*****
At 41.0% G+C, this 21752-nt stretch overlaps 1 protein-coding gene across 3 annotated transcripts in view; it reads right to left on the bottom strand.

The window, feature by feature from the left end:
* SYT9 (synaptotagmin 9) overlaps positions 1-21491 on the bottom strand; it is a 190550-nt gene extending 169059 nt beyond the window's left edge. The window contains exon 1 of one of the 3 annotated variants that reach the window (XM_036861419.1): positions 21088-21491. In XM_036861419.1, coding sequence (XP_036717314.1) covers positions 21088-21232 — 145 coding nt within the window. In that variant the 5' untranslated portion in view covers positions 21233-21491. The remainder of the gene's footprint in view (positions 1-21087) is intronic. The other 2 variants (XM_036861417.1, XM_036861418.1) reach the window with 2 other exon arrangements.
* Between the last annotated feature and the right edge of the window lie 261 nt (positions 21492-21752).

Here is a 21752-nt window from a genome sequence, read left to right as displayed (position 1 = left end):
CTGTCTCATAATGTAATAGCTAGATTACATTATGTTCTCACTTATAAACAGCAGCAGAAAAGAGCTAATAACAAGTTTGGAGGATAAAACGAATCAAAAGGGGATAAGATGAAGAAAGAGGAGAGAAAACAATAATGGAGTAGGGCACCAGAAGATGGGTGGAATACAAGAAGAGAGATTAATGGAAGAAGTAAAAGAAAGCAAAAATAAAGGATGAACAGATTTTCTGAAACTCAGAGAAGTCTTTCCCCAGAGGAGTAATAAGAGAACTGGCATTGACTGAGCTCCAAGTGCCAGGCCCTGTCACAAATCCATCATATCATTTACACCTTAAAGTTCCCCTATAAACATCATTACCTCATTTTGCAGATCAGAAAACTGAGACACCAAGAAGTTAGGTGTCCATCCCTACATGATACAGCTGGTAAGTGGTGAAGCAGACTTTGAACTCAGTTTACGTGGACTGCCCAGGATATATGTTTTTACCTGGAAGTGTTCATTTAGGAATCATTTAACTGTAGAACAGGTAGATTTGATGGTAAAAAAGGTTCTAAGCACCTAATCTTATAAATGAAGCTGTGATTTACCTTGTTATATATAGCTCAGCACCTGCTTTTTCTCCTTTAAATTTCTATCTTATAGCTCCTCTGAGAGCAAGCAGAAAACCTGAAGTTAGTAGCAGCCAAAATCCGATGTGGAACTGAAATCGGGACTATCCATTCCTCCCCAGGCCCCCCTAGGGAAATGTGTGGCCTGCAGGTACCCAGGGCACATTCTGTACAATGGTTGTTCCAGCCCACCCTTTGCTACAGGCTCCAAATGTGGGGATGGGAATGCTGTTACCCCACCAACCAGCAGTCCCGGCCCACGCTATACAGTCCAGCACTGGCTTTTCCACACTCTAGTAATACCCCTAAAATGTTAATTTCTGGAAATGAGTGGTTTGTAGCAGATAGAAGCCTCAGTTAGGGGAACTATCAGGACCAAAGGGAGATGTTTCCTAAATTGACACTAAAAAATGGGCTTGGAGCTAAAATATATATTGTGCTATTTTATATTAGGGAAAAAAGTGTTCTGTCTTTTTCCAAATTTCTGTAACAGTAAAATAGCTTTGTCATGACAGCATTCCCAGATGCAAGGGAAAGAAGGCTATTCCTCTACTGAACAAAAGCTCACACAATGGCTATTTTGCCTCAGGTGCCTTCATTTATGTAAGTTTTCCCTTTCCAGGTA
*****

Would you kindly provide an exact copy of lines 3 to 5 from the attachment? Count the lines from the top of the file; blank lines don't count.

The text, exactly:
* SYT9 (synaptotagmin 9) overlaps positions 1-21491 on the bottom strand; it is a 190550-nt gene extending 169059 nt beyond the window's left edge. The window contains exon 1 of one of the 3 annotated variants that reach the window (XM_036861419.1): positions 21088-21491. In XM_036861419.1, coding sequence (XP_036717314.1) covers positions 21088-21232 — 145 coding nt within the window. In that variant the 5' untranslated portion in view covers positions 21233-21491. The remainder of the gene's footprint in view (positions 1-21087) is intronic. The other 2 variants (XM_036861417.1, XM_036861418.1) reach the window with 2 other exon arrangements.
* Between the last annotated feature and the right edge of the window lie 261 nt (positions 21492-21752).

Here is a 21752-nt window from a genome sequence, read left to right as displayed (position 1 = left end):